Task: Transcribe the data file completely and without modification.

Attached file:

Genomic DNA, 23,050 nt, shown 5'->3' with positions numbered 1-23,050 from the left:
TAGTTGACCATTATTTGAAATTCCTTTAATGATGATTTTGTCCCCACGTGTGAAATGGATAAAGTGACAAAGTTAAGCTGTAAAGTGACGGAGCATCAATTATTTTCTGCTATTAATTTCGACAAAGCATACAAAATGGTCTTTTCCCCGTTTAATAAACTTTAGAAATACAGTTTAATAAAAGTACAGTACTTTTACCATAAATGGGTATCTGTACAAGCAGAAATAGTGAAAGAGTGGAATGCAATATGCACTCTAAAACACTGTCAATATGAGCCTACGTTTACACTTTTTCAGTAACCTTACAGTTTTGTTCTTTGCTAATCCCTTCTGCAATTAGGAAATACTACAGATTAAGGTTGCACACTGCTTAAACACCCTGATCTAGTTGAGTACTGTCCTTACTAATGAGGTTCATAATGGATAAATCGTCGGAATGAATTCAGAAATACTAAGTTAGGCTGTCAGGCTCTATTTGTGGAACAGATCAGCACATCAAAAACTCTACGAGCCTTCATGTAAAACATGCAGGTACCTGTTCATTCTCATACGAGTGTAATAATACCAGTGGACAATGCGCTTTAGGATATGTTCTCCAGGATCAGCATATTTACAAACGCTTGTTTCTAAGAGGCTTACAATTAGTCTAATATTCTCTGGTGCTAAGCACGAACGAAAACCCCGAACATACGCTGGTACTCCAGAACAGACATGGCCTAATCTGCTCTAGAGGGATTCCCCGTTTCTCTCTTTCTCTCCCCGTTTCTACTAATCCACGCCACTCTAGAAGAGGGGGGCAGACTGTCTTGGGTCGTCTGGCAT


Genomic DNA, 23,050 nt, shown 5'->3' with positions numbered 1-23,050 from the left:
TAGTTGACCATTATTTGAAATTCCTTTAATGATGATTTTGTCCCCACGTGTGAAATGGATAAAGTGACAAAGTTAAGCTGTAAAGTGACGGAGCATCAATTATTTTCTGCTATTAATTTCGACAAAGCATACAAAATGGTCTTTTCCCCGTTTAATAAACTTTAGAAATACAGTTTAATAAAAGTACAGTACTTTTACCATAAATGGGTATCTGTACAAGCAGAAATAGTGAAAGAGTGGAATGCAATATGCACTCTAAAACACTGTCAATATGAGCCTACGTTTACACTTTTTCAGTAACCTTACAGTTTTGTTCTTTGCTAATCCCTTCTGCAATTAGGAAATACTACAGATTAAGGTTGCACACTGCTTAAACACCCTGATCTAGTTGAGTACTGTCCTTACTAATGAGGTTCATAATGGATAAATCGTCGGAATGAATTCAGAAATACTAAGTTAGGCTGTCAGGCTCTATTTGTGGAACAGATCAGCACATCAAAAACTCTACGAGCCTTCATGTAAAACATGCAGGTACCTGTTCATTCTCATACGAGTGTAATAATACCAGTGGACAATGCGCTTTAGGATATGTTCTCCAGGATCAGCATATTTACAAACGCTTGTTTCTAAGAGGCTTACAATTAGTCTAATATTCTCTGGTGCTAAGCACGAACGAAAACCCCGAACATACGCTGGTACTCCAGAACAGACATGGCCTAATCTGCTCTAGAGGGATTCCCCGTTTCTCTCTTTCTCTCCCCGTTTCTACTAATCCACGCCACTCTAGAAGAGGGGGGCAGACTGTCTTGGGTCGTCTGGCAT